The shells of marine organisms take a beating from impacts due to storms and tides, rocky shores, and sharp-toothed predators. But as recent research has demonstrated, one type of shell stands out above all the others in its toughness: the conch.
Now, researchers at MIT have explored the secrets behind these shells’ extraordinary impact resilience. And they’ve shown that this superior strength could be reproduced in engineered materials, potentially to provide the best-ever protective headgear and body armor.
The findings are reported in the journal Advanced Materials, in a paper by MIT graduate student Grace Gu, postdoc Mahdi Takaffoli, and McAfee Professor of Engineering Markus Buehler.
Conch shells “have this really unique architecture,” Gu explains. The structure makes the material 10 times tougher than nacre, commonly known as mother of pearl. This toughness, or resistance to fractures, comes from a unique configuration based on three different levels of hierarchy in the material’s internal structure.
The three-tiered structure makes it very hard for any tiny cracks to spread and enlarge, Gu says. The material has a “zigzag matrix, so the crack has to go through a kind of a maze” in order to spread, she says.
Until recently, even after the structure of the conch shell was understood, “you couldn’t replicate it that well. But now, our lab has developed 3-D printing technology that allows us to duplicate that structure and be able to test it,” says Buehler, who is the head of the Department of Civil and Environmental Engineering.
Part of the innovation involved in this project was the team’s ability to both simulate the material’s behavior and analyze its actual performance under realistic conditions. “In the past, a lot of testing [of protective materials] was static testing,” Gu explains. “But a lot of applications for military uses or sports involve highly dynamic loading,” which requires a detailed examination of how an impact’s effects spread out over time.
For this work, the researchers did tests in a drop tower that enabled them to observe exactly how cracks appeared and spread — or didn’t spread — in the first instants after an impact. “There was amazing agreement between the model and the experiments,” Buehler says.
That’s partly because the team was able to 3-D print composite materials with precisely controlled structures, rather than using samples of real shells, which can have unpredictable variations that can complicate the analysis. By printing the samples, “we can use exactly the same geometry” as used in the computer simulations, “and we get very good agreement.” Now, in continuing the work, they can focus on making slight variations “as a basis for future optimization,” Buehler says.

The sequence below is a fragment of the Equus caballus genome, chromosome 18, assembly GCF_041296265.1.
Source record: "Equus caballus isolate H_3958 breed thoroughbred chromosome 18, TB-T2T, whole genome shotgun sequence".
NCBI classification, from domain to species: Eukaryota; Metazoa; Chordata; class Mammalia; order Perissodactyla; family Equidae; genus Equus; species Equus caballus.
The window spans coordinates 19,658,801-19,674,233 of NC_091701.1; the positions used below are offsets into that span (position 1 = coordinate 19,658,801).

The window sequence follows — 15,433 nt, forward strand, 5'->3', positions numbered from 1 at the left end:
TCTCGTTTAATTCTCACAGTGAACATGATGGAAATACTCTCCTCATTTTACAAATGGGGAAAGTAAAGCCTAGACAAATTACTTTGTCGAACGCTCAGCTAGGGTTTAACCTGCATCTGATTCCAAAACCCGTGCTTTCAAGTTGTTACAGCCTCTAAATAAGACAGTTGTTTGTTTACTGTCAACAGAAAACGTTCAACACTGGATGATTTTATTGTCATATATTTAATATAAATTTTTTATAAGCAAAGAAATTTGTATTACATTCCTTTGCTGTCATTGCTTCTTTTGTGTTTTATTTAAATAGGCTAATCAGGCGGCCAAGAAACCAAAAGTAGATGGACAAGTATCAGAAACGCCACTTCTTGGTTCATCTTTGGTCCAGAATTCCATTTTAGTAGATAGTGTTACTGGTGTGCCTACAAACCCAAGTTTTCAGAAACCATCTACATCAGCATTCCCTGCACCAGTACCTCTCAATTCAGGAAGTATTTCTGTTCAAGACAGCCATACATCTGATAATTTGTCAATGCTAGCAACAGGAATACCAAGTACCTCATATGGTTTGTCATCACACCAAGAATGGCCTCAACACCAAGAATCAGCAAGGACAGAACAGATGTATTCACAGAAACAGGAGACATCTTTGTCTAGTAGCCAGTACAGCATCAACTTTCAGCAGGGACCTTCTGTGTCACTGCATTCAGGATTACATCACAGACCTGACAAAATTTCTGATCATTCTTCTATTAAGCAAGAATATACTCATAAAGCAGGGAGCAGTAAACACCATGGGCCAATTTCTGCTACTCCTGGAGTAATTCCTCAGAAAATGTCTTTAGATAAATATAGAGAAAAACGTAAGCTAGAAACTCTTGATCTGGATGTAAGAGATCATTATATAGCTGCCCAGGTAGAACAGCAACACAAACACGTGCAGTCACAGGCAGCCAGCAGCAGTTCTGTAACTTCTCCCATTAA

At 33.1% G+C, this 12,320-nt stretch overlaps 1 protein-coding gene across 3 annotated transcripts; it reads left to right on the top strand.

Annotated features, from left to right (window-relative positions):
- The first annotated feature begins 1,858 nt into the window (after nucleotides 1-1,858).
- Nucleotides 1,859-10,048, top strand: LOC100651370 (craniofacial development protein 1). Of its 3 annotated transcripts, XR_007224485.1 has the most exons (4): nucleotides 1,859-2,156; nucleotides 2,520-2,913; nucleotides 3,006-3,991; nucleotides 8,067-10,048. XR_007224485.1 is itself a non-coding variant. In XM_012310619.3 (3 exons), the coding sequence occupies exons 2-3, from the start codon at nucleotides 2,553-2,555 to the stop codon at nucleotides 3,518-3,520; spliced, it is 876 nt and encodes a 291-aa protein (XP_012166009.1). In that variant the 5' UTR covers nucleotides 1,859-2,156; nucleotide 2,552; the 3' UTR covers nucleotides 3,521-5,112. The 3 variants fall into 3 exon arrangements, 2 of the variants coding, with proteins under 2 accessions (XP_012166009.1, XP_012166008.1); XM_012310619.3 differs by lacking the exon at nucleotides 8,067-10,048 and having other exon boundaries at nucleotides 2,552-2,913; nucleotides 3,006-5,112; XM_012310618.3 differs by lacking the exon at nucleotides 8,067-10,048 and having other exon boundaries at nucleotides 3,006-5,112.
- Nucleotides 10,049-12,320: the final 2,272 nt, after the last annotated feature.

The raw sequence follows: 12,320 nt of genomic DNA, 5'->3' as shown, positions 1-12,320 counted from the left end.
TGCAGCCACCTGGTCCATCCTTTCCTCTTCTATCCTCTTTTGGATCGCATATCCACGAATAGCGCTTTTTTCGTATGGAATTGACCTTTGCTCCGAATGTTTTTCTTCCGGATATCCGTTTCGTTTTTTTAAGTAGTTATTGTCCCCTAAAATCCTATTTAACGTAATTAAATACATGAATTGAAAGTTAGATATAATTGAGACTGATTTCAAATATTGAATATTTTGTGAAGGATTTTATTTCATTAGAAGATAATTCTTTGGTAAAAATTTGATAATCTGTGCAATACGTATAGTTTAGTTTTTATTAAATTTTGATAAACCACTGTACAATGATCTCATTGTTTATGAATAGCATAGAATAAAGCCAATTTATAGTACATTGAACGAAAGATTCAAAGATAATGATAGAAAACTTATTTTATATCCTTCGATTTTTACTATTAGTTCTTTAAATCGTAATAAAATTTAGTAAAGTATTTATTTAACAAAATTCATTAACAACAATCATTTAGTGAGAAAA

To test the relative importance of the three levels of structure, the team tried making variations of the material with different levels of hierarchy. Higher levels of hierarchy are introduced by incorporating smaller length-scale features into the composite, as in an actual conch shell. Sure enough, lower-level structures proved to be significantly weaker than the highest level pursued in this study, which consisted of the cross-lamellar features inherent in natural conch shells.
Testing proved that the geometry with the conch-like, criss-crossed features was 85 percent better at preventing crack propagation than the strongest base material, and 70 percent better than a traditional fiber composite arrangement, Gu says.
Protective helmets and other impact-resistant gear require a key combination of both strength and toughness, Buehler explains. Strength refers to a material’s ability to resist damage, which steel does well, for example. Toughness, on the other hand, refers to a material’s ability to dissipate energy, as rubber does. Traditional helmets use a metal shell for strength and a flexible liner for both comfort and energy dissipation. But in the new composite material, this combination of qualities is distributed through the whole material.
“This has stiffness, like glass or ceramics,” Buehler says, but it lacks the brittleness of those materials, thanks to the integration of materials with different degrees of strength and flexibility within the composite structure. Like plywood, the composite is made up of layers whose “grain,” or the internal alignment of its materials, is oriented differently from one layer to the next.
Because of the use of 3-D printing technology, this system would make it possible to produce individualized helmets or other body armor. Each helmet, for example, could be “tailored and personalized; the computer would optimize it for you, based on a scan of your skull, and the helmet would be printed just for you,” Gu says.
These researchers “ingeniously used 3-D printing and experimentation to elucidate the effect of material hierarchy on bioinspired composites,” says Horacio Espinosa, a professor of mechanical engineering and director of the Theoretical and Applied Mechanics program at Northwestern University, who was not involved in this work. “An interesting remaining question,” he says, “is the applicability of the conch shell design to curved surfaces like those one would encounter in helmets.”
The research was supported by the Office of Naval Research, a National Defense Science and Engineering Graduate Fellowship, the Defense University Research Instrumentation Program (DURIP), the Institute for Soldier Nanotechnologies (ISN), and the Natural Sciences and Engineering Research Council of Canada.